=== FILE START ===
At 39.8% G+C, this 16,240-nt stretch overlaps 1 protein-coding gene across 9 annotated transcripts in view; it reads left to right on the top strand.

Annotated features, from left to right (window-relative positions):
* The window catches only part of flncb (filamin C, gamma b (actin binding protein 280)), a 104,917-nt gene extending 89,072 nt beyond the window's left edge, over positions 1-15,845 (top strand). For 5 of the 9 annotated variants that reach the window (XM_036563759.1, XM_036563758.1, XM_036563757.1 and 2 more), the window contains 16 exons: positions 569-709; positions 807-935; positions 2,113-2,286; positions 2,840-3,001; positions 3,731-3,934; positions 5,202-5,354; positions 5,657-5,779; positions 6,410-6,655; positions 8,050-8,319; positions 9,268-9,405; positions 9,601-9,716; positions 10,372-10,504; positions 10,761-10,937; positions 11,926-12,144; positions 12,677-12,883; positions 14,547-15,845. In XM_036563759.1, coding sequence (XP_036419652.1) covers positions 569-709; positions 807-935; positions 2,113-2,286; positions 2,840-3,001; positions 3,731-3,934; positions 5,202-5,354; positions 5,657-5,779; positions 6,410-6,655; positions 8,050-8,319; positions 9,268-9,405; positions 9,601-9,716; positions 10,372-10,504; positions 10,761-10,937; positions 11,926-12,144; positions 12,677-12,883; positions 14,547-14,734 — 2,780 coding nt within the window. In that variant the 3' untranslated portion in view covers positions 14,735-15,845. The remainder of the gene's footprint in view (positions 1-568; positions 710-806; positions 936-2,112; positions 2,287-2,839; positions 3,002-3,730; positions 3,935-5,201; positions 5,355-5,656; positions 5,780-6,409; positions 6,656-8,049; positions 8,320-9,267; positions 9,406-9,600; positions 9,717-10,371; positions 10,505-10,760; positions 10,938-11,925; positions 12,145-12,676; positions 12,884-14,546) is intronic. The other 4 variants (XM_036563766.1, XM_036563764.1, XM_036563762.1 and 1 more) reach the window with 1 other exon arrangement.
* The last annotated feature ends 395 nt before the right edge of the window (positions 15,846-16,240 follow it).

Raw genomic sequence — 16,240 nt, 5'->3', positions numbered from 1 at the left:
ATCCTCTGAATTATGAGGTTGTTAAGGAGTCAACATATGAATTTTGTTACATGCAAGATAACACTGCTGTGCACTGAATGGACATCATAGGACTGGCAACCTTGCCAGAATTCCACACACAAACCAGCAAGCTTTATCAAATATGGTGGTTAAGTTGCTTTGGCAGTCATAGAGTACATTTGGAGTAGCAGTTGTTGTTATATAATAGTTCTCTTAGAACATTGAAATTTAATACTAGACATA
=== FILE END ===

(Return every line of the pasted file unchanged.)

At 39.8% G+C, this 16,240-nt stretch overlaps 1 protein-coding gene across 9 annotated transcripts in view; it reads left to right on the top strand.

Annotated features, from left to right (window-relative positions):
* The window catches only part of flncb (filamin C, gamma b (actin binding protein 280)), a 104,917-nt gene extending 89,072 nt beyond the window's left edge, over positions 1-15,845 (top strand). For 5 of the 9 annotated variants that reach the window (XM_036563759.1, XM_036563758.1, XM_036563757.1 and 2 more), the window contains 16 exons: positions 569-709; positions 807-935; positions 2,113-2,286; positions 2,840-3,001; positions 3,731-3,934; positions 5,202-5,354; positions 5,657-5,779; positions 6,410-6,655; positions 8,050-8,319; positions 9,268-9,405; positions 9,601-9,716; positions 10,372-10,504; positions 10,761-10,937; positions 11,926-12,144; positions 12,677-12,883; positions 14,547-15,845. In XM_036563759.1, coding sequence (XP_036419652.1) covers positions 569-709; positions 807-935; positions 2,113-2,286; positions 2,840-3,001; positions 3,731-3,934; positions 5,202-5,354; positions 5,657-5,779; positions 6,410-6,655; positions 8,050-8,319; positions 9,268-9,405; positions 9,601-9,716; positions 10,372-10,504; positions 10,761-10,937; positions 11,926-12,144; positions 12,677-12,883; positions 14,547-14,734 — 2,780 coding nt within the window. In that variant the 3' untranslated portion in view covers positions 14,735-15,845. The remainder of the gene's footprint in view (positions 1-568; positions 710-806; positions 936-2,112; positions 2,287-2,839; positions 3,002-3,730; positions 3,935-5,201; positions 5,355-5,656; positions 5,780-6,409; positions 6,656-8,049; positions 8,320-9,267; positions 9,406-9,600; positions 9,717-10,371; positions 10,505-10,760; positions 10,938-11,925; positions 12,145-12,676; positions 12,884-14,546) is intronic. The other 4 variants (XM_036563766.1, XM_036563764.1, XM_036563762.1 and 1 more) reach the window with 1 other exon arrangement.
* The last annotated feature ends 395 nt before the right edge of the window (positions 15,846-16,240 follow it).

Raw genomic sequence — 16,240 nt, 5'->3', positions numbered from 1 at the left:
ATCCTCTGAATTATGAGGTTGTTAAGGAGTCAACATATGAATTTTGTTACATGCAAGATAACACTGCTGTGCACTGAATGGACATCATAGGACTGGCAACCTTGCCAGAATTCCACACACAAACCAGCAAGCTTTATCAAATATGGTGGTTAAGTTGCTTTGGCAGTCATAGAGTACATTTGGAGTAGCAGTTGTTGTTATATAATAGTTCTCTTAGAACATTGAAATTTAATACTAGACATA